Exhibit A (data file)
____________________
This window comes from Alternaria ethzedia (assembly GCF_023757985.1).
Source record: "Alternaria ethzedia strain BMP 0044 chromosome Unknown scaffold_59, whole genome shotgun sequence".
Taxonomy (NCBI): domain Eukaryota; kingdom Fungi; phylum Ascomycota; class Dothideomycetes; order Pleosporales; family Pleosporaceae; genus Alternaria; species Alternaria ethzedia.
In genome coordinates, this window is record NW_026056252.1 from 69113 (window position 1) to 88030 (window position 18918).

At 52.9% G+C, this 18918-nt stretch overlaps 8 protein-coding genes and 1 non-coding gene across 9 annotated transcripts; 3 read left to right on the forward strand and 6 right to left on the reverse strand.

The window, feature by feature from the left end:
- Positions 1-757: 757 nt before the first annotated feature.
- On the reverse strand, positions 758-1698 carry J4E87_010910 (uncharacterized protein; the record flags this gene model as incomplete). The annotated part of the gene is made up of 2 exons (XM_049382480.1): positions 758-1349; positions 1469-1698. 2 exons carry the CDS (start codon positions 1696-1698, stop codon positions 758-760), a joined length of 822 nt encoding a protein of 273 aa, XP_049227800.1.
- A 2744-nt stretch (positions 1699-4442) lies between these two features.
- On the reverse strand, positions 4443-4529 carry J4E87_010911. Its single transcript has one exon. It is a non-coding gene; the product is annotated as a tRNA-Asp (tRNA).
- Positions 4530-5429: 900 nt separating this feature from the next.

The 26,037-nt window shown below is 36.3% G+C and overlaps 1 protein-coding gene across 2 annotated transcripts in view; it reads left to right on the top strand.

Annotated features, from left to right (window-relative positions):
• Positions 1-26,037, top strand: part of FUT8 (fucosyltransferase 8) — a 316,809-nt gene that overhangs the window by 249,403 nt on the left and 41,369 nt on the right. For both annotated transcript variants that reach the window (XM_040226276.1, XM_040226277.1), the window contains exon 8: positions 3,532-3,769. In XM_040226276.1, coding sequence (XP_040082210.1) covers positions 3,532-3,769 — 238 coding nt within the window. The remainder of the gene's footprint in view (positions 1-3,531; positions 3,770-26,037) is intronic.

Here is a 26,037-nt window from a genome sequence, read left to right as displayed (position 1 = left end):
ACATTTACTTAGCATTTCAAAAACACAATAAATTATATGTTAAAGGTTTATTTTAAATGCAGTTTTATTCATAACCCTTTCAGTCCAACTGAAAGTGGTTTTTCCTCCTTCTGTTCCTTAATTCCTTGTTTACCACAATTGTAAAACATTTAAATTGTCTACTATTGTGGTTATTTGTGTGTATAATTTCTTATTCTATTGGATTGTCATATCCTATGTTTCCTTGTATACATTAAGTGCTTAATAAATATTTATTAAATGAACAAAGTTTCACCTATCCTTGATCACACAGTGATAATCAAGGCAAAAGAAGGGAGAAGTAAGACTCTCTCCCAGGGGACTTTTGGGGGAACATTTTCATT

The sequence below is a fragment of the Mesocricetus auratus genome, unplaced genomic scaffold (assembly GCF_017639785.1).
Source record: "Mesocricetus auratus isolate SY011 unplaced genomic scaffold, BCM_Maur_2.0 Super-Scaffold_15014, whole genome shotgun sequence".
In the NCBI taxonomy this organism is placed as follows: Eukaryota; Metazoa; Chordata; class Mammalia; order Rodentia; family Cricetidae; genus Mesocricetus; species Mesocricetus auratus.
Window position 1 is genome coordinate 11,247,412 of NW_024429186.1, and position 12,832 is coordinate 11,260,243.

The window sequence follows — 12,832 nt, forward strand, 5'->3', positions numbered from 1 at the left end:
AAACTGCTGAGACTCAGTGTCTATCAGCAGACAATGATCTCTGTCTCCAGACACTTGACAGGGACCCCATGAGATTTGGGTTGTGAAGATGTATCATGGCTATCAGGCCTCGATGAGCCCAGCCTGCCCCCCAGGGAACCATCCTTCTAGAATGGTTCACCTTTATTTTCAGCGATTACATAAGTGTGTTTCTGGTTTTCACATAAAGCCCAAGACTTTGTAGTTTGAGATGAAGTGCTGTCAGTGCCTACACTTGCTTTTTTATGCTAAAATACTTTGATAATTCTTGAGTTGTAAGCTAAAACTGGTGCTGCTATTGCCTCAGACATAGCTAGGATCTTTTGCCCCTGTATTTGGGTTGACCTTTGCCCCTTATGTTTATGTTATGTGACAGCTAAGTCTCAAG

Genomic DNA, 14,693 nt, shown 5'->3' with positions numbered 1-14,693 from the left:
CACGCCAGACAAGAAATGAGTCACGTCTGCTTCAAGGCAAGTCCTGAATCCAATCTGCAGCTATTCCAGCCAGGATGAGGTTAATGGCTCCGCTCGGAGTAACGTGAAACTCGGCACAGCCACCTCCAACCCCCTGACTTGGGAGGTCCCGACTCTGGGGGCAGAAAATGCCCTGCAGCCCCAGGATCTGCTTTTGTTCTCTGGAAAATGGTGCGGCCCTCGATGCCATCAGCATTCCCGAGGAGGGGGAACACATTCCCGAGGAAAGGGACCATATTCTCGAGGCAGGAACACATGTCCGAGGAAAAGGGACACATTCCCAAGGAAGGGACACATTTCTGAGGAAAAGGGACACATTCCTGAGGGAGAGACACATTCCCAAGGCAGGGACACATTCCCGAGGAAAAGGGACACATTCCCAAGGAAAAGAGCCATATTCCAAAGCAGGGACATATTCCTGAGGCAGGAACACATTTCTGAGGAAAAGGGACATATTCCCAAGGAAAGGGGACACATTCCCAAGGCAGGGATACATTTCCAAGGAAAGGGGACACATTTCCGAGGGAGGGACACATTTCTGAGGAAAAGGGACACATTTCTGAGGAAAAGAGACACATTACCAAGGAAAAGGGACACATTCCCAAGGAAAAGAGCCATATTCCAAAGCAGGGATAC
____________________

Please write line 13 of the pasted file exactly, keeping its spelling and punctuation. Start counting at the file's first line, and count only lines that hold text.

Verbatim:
Annotated features, from left to right (window-relative positions):